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Wednesday, February 26, 2014

The Writer-Cave Calls, So Let Me Answer In Song

I'm still technically in the writer-cave, in spite of what the last couple of posts would have you believe -- but I wanted to take a short break from mythology posts (which require time I really should be spending on Hippodamia and Pirithous) to share what being in that cave feels like, sometimes.

In song!

(You might remember Dar Williams from one of my posts before Christmas -- her latest Album, IN THE TIME OF GODS is mostly songs inspired by Classical Myth.)

And of course, there's this entirely awful feeling of desperation, sometimes, that comes with being a writer -- I'd advise us all not to take the route suggested in this Beatles song, but I'd be lying if I said I hadn't felt this way, at some point or another during the process of getting where I am today.

Don't worry, we'll be back to regularly scheduled mythology posts next week! (And hopefully by then, I'll have sorted out what comes next in this manuscript, and the words will be flying from my fingers!)

Wednesday, February 19, 2014

Poseidon is Classier than Zeus (Poseidon and Tyro)

Neptune with a Hippocamp
Yes it is crooked. I suck at photography.
So here's the thing. I kind of like Poseidon. There's something about him that captures my heart in spite of the fact that he shares MANY of Zeus's flaws -- particularly in the way he uses women to slake his lust. It's possible my appreciate for Poseidon might just be the reflected glory of my absolute adoration of Theseus, his son, but then there's also the story of his affair with Tyro, which could kind of almost be considered romantic maybe if one overlooks the fact that it's all done under false pretenses.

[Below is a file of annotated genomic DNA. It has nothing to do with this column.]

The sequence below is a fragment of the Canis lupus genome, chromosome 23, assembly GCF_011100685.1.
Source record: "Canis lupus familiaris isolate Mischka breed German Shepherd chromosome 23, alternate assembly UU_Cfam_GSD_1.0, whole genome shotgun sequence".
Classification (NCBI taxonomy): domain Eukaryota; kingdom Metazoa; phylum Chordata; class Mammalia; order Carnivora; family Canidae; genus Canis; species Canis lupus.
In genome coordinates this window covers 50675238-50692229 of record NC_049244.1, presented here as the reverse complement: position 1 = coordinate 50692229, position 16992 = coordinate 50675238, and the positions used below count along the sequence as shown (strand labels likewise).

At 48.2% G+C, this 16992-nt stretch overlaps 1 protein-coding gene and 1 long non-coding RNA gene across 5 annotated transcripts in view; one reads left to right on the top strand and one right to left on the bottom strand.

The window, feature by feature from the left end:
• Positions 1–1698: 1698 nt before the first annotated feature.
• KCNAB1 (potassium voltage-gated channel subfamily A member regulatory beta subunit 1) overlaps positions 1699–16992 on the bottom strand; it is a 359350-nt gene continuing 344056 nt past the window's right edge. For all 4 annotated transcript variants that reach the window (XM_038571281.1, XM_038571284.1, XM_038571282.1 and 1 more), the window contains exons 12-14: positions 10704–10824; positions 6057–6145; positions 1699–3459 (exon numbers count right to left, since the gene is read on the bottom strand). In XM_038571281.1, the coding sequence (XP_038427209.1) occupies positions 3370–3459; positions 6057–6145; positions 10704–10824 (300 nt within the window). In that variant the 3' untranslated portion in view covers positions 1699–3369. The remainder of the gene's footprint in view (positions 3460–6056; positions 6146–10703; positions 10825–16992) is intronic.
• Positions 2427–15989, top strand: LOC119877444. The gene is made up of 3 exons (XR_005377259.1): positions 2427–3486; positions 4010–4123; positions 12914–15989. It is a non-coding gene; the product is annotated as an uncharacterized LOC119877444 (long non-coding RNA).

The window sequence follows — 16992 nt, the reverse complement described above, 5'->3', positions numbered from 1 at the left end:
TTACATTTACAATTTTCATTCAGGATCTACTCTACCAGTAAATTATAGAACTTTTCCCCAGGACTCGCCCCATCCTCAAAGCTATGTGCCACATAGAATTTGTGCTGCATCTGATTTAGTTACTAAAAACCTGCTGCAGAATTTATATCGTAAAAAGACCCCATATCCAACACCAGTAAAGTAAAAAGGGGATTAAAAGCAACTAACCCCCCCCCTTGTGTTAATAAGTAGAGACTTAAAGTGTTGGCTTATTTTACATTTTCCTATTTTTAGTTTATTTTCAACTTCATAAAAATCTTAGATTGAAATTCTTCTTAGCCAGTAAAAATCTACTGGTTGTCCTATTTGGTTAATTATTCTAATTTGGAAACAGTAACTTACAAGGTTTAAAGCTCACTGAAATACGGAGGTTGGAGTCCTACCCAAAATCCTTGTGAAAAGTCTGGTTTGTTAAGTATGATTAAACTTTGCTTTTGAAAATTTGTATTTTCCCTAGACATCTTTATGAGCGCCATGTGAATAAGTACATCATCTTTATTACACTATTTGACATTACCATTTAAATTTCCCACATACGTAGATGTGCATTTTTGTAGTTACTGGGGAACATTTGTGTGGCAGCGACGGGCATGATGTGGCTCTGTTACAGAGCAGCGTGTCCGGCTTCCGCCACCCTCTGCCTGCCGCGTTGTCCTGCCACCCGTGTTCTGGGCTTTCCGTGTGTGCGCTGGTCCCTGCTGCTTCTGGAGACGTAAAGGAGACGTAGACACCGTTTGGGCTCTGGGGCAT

According to Apollodorus (1.9.8):
Now Tyro, daughter of Salmoneus and Alcidice, was brought up by Cretheus, brother of Salmoneus, and conceived a passion for the river Enipeus, and often would she hie to its running waters and utter her plaint to them. But Poseidon in the likeness of Enipeus lay with her, and she secretly gave birth to twin sons, whom she exposed.

But Homer! Oh, the way Homer tells this story, in the Odyssey makes me really appreciate Poseidon's class:
She [Tyro] fell in love with the river Enipeus who is much the most beautiful river in the whole world. Once when she was taking a walk by his side as usual, Neptune, disguised as her lover, lay with her at the mouth of the river, and a huge blue wave arched itself like a mountain over them to hide both woman and god, whereon he loosed her virgin girdle and laid her in a deep slumber. When the god had accomplished the deed of love, he took her hand in his own and said, 'Tyro, rejoice in all good will; the embraces of the gods are not fruitless, and you will have fine twins about this time twelve months. Take great care of them. I am Neptune, so now go home, but hold your tongue and do not tell any one.'